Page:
Gig opportunities can be long-term and global
Companies are often flexible about the length of time contractors work for them on a contract basis and it was noted that contractors who are good at their jobs are often highly-valued and retained on a long-term basis.
One attendee mentioned that one contractor has worked for their employer for 15 years.
Also, roles can be based in multiple locations across the world, which means that when procuring contractors it becomes a global search for the best contractor.
This brings a variety of time consuming challenges around how to effectively procure these contractors, what currency to pay them in, what rates to pay, etc.
It has also led a change in procurement, moving away from person search to advertising the contracts on online marketplace websites where contractors can bid for roles.
Transgender people tend to be more comfortable as employees, not contractors
One attendee noted that it was likely that most transgender people are probably more interested in permanent employment instead of gig economy contractor roles.
This is because transgender people are highly likely to be looking for stable working relationships that make it easier for them to be themselves and be accepted for who they are.
The stability helps them to deal with the stress and anxiety they are likely to face because of their identity and revealing their identity to others, along with the instability they may face in their personal lives.
However, transgender people who have fully transitioned and are comfortable and confident with their identity are more likely to be comfortable working as a contractor, for example, there are openly transgender people contracting in industries like IT.
If companies make it clear they are diverse and inclusive employers they are more likely to attract more talent and diverse applicants for contractor roles.
And if employers advertise themselves as transgender inclusive organisations, with an LGBT employee network for example, they will get more transgender people applying for jobs.
One attendee noted that although their employer’s policy is to make it clear they are a LGBT friendly employer on all job or contract adverts, they are also listed on VERCIDA to demonstrate their inclusive values.
Employers should make their D & I credentials clear
The same attendee also revealed that their employer was attempting to increase its number of employees from minorities such as disabled people, and that they were unsure to mention that they are keen for disabled people to apply for certain roles.
One attendee who is disabled responded by saying they felt that an employer should specifically say if they are keen for disabled people to apply.
Knowing this from the start can help disabled people overcome anxiety if they know that an employer will be understanding and help to make reasonable adjustments to accommodate their needs.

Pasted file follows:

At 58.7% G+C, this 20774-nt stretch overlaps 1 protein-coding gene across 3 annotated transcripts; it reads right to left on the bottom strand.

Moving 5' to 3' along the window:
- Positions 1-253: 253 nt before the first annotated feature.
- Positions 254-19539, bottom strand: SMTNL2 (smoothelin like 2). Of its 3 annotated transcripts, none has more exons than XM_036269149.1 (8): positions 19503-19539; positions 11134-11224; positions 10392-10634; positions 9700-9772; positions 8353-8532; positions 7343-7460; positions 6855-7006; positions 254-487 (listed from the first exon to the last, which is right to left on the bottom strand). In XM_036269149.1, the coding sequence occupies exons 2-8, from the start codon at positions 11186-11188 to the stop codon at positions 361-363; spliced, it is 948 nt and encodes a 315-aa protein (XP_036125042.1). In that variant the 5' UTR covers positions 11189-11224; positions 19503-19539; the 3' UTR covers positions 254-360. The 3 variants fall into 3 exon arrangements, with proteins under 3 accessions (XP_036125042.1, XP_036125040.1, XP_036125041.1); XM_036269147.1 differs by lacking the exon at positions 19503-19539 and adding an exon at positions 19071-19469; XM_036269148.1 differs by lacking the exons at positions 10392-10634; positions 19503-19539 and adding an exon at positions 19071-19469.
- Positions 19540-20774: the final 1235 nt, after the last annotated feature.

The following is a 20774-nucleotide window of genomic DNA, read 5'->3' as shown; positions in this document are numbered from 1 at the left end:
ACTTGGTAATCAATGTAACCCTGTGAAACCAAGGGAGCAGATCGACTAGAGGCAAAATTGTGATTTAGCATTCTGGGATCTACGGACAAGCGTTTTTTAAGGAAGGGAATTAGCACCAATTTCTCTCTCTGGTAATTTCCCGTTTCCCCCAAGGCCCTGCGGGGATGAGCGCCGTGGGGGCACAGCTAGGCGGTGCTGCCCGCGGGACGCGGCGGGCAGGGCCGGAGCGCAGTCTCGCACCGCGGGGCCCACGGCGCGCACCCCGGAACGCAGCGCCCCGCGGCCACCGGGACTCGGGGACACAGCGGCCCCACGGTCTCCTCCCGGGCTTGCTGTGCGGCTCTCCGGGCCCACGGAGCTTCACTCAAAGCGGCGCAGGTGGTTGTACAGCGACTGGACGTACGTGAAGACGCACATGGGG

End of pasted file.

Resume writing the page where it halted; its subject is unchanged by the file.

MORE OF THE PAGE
It was noted that VERCIDA sees 30% more applications from diverse candidates for job roles where an employer’s diversity and inclusion credentials have been listed.
The role of gender in the gig economy
It was noted that attendees are seeing more woman working in gig economy roles than men, which is positive for overall gender diversity in the gig economy.
One attendee noted that after she had children it was challenging to find a new senior role that offered her the flexibility she needed to balance work and family commitments.
She said it was because of this she turned to working as a self-employed contractor, which offers her a senior role with the flexibility she needs and project work she enjoys.
Also, she said it can be challenging to win some contracts due to having smaller professional networks than men because of the time out they have spent having and raising children.
It was also noted that there is most likely a large gap between day rates for males and female contractors, with women suffering from lower levels of pay.
Zero hours contracts can be good for disabled people
There was a general perception that zero hour contracts are negative for employees.
However, zero hour contracts can be very good for disabled people, as they offer them flexibility to suit their circumstances and they can be particularly good for people with invisible disabilities.
Companies must demonstrate their commitment to D & I and ethics to attract Millennials
People born after the year 2000 have differing views of gender and ethics and diversity than those from older generations.
For example, they have more fluid views of gender and identity and are more likely to gender agnostic.
Also, research shows that 80% of so called ‘Millennials’ would rather take a pay cut and work for diverse and ethical organisations.
This means that companies have to work hard to demonstrate their diversity and inclusion credentials in order to attract Millennials.